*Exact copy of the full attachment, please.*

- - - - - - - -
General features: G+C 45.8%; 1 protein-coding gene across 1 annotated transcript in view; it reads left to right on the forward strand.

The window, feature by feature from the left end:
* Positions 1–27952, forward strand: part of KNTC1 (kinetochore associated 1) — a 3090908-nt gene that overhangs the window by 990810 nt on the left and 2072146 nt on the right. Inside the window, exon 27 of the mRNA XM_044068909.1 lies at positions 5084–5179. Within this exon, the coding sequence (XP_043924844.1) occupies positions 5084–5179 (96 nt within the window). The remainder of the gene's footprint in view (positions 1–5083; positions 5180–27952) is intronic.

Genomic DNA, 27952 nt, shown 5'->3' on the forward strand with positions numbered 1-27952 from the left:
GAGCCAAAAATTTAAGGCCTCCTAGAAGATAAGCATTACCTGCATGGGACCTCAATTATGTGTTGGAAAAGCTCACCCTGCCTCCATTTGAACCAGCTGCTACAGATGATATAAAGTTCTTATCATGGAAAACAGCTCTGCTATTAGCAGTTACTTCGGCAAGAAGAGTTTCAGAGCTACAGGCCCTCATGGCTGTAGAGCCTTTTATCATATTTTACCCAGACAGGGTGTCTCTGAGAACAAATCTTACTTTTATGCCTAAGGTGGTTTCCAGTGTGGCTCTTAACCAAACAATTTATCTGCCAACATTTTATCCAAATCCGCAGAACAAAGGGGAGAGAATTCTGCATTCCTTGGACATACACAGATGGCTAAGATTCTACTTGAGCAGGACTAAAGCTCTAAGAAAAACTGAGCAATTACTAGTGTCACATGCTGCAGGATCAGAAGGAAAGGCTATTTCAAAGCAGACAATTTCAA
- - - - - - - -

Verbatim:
General features: G+C 45.8%; 1 protein-coding gene across 1 annotated transcript in view; it reads left to right on the forward strand.

The window, feature by feature from the left end:
* Positions 1–27952, forward strand: part of KNTC1 (kinetochore associated 1) — a 3090908-nt gene that overhangs the window by 990810 nt on the left and 2072146 nt on the right. Inside the window, exon 27 of the mRNA XM_044068909.1 lies at positions 5084–5179. Within this exon, the coding sequence (XP_043924844.1) occupies positions 5084–5179 (96 nt within the window). The remainder of the gene's footprint in view (positions 1–5083; positions 5180–27952) is intronic.

Genomic DNA, 27952 nt, shown 5'->3' on the forward strand with positions numbered 1-27952 from the left:
GAGCCAAAAATTTAAGGCCTCCTAGAAGATAAGCATTACCTGCATGGGACCTCAATTATGTGTTGGAAAAGCTCACCCTGCCTCCATTTGAACCAGCTGCTACAGATGATATAAAGTTCTTATCATGGAAAACAGCTCTGCTATTAGCAGTTACTTCGGCAAGAAGAGTTTCAGAGCTACAGGCCCTCATGGCTGTAGAGCCTTTTATCATATTTTACCCAGACAGGGTGTCTCTGAGAACAAATCTTACTTTTATGCCTAAGGTGGTTTCCAGTGTGGCTCTTAACCAAACAATTTATCTGCCAACATTTTATCCAAATCCGCAGAACAAAGGGGAGAGAATTCTGCATTCCTTGGACATACACAGATGGCTAAGATTCTACTTGAGCAGGACTAAAGCTCTAAGAAAAACTGAGCAATTACTAGTGTCACATGCTGCAGGATCAGAAGGAAAGGCTATTTCAAAGCAGACAATTTCAA